To Civil War history buff Kevin P. Leahy, the fight against a proposed development on the site of the Battle of Chancellorsville is first and foremost about saving holy ground. He has photographs of himself as a boy visiting battlefields and calls their preservation "a lifelong passion."
Yet out in the parking lot of the Giant Food supermarket in Spotsylvania County, when the 32-year-old Web designer asks people to sign petitions against the massive housing and retail project, he talks traffic (too much of it), water (not enough) and schools (too few classrooms).
His table is plastered with signs that say "Stop Sprawl in Spotsylvania" -- because he and the other preservationists campaigning against the Town of Chancellorsville development concede that protecting the battlefield alone isn't enough to rally residents in opposition.
The project would bring 2,000 homes and 1.2 million square feet of commercial space to the county. Now, after a year of acrimonious debate, a major decision could come within days. Hundreds of people are expected at a Board of Supervisors hearing Tuesday night on whether the 790-acre property known as the Mullins Farm should be rezoned to accommodate the project.
The board could vote after the hearing, but some members say they are likely to wait until their next session April 8.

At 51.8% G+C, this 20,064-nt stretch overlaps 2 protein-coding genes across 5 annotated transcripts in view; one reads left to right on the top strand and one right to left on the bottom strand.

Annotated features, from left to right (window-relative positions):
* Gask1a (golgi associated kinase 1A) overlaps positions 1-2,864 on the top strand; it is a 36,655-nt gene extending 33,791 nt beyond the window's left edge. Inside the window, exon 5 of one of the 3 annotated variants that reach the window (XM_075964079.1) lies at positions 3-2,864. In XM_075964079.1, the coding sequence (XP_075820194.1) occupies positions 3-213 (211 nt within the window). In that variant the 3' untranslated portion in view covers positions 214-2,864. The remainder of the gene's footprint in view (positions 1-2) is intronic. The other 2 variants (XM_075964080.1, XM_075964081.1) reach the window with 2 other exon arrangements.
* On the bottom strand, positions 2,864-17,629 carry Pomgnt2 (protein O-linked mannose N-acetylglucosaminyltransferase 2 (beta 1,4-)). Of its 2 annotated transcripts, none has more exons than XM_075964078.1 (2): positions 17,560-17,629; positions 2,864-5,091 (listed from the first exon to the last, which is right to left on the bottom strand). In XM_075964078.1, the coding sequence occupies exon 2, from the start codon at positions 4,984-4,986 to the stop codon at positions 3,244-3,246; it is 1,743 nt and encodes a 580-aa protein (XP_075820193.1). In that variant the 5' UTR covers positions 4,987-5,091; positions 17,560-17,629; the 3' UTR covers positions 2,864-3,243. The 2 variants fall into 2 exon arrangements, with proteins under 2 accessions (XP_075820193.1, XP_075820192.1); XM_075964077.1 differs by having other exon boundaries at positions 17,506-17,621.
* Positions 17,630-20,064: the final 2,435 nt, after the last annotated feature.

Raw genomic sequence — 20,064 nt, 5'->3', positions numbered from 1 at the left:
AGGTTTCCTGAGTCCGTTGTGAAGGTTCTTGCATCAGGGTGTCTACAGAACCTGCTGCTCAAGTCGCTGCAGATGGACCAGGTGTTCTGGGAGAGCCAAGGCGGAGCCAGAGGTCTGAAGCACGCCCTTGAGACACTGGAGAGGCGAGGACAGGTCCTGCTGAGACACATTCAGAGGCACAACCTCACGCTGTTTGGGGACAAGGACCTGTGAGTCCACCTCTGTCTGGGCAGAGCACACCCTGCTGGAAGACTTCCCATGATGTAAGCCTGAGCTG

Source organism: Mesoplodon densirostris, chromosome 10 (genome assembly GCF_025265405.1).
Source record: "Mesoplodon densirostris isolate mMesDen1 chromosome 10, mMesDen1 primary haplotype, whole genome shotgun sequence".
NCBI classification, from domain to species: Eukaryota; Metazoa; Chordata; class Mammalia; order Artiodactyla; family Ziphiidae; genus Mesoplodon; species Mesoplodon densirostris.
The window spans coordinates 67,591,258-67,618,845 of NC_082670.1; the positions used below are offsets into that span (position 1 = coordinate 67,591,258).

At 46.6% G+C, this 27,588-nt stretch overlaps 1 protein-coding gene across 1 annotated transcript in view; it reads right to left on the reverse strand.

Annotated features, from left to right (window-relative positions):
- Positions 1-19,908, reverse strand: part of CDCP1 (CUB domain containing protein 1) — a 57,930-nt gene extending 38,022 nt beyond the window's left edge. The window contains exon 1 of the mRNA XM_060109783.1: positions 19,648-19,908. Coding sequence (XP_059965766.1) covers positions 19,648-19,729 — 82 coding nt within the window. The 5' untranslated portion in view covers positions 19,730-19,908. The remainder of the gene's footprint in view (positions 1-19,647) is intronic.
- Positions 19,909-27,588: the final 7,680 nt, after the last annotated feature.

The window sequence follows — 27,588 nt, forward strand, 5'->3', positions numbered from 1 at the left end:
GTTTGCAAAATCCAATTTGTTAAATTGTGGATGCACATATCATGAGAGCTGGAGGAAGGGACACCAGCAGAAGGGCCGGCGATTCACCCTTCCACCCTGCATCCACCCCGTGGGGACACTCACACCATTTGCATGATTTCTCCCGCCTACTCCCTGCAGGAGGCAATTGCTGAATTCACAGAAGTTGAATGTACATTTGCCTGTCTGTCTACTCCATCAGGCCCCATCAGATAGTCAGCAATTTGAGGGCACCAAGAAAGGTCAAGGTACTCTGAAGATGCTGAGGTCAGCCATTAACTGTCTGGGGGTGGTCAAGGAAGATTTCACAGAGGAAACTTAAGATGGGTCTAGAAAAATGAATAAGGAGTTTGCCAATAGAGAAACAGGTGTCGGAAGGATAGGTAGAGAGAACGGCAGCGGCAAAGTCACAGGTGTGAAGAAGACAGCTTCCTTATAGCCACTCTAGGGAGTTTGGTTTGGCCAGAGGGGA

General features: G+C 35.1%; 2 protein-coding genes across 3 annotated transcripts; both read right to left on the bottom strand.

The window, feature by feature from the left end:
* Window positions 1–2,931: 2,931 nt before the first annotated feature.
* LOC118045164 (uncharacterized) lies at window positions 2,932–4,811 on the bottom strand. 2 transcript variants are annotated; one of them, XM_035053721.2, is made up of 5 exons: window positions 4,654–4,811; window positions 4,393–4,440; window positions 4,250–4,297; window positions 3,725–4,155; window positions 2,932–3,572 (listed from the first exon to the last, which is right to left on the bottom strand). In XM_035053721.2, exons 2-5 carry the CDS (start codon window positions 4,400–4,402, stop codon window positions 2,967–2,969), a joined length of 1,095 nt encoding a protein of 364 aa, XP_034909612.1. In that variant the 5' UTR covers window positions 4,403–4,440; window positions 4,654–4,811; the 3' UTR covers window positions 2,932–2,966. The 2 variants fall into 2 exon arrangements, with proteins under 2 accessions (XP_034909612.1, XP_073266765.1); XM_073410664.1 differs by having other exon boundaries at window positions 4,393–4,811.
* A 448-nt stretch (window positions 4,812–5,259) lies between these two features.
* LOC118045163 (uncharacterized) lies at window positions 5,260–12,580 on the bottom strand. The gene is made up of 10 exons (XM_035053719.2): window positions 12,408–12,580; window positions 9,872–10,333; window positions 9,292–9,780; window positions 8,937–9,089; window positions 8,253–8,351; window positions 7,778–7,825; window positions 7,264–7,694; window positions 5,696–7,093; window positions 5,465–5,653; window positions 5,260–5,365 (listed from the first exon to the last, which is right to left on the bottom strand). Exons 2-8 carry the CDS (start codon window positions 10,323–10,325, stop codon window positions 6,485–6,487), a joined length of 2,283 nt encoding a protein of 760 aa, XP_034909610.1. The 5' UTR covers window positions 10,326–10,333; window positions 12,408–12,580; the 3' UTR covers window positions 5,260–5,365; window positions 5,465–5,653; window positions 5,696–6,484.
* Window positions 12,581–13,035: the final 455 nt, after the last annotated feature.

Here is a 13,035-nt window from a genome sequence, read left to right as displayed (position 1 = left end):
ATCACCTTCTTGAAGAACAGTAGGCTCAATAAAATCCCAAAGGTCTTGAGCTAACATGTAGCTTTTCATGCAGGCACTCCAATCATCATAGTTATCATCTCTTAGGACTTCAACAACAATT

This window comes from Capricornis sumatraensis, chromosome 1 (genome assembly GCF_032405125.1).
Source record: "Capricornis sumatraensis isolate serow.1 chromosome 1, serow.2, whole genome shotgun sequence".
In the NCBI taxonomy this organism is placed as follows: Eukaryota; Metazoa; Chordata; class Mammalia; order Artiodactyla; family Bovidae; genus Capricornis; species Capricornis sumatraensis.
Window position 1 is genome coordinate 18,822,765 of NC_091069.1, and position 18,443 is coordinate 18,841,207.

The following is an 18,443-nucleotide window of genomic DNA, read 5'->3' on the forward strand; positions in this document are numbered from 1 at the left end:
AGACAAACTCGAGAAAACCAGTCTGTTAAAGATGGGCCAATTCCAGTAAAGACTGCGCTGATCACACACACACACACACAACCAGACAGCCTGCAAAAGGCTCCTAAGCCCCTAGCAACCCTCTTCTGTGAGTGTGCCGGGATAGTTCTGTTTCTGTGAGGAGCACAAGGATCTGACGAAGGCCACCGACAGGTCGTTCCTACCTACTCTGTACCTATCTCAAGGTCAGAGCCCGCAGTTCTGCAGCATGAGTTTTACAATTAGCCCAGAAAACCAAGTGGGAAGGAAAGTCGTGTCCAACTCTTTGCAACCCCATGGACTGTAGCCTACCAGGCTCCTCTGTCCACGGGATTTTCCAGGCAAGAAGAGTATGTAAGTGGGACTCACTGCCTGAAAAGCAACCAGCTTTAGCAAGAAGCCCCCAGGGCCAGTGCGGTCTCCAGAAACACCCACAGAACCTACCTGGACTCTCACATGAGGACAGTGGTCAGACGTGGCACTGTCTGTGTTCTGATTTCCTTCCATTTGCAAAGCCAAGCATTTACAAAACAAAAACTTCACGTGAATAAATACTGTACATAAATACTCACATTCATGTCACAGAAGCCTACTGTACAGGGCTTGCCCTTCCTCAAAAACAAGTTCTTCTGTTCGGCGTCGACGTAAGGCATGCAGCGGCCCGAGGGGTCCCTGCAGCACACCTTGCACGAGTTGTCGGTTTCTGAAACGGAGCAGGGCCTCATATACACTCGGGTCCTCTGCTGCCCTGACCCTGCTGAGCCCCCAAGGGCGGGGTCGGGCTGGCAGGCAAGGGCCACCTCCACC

Opponents' pragmatic, here-and-now strategy reflects the enormous demographic changes in a region that for more than 200 years has drawn its identity primarily from its role in early American history.
Almost half of Spotsylvania County's 100,000 residents have arrived in the last decade, and the same is true of neighboring Stafford County. Many people who moved from parts north for a better quality of life spend a lot of time commuting to work and don't have strong feelings about the region's history. That history includes four key Civil War battles -- Fredericksburg, Chancellorsville, the Wilderness and Spotsylvania -- that left as many as 100,000 people dead or wounded.
"Not everyone is interested in the Civil War and fighting. On the other hand, you have to educate continuing generations about what their heritage has been so they will understand," said Caroline Hayden, a founding member of the Spotsylvania Preservation Foundation and an opponent of the development.
The Chancellorsville debate has turned bitter and personal, with both sides accusing the other of comprising outsiders and newcomers -- or "come-heres," as they're sometimes called -- trying to dictate what should become of this burgeoning county, how it should showcase and value its historic sites and what kind of growth it really needs.
A recent flyer distributed by the Spotsylvania Landowners Association, a property rights advocacy group that favors the project, teased that many of the opponents are like Union soldiers coming down from the north.
In response, the opposition coalition, led and funded in large part by the Civil War Preservation Trust, a national group based in Washington, issued a flyer pointing out that the developer, Dogwood Development Group, is based in Reston. "Exactly who is the outsider?" it asked.
The farm, gently rolling hills adjacent to the Fredericksburg and Spotsylvania National Military Park, has been zoned since 1999 to allow 225 homes and about 5.5 acres of commercial space. John Mullins said he'll find somebody else to build on it under the current zoning if Dogwood loses its rezoning bid and decides not to buy the property.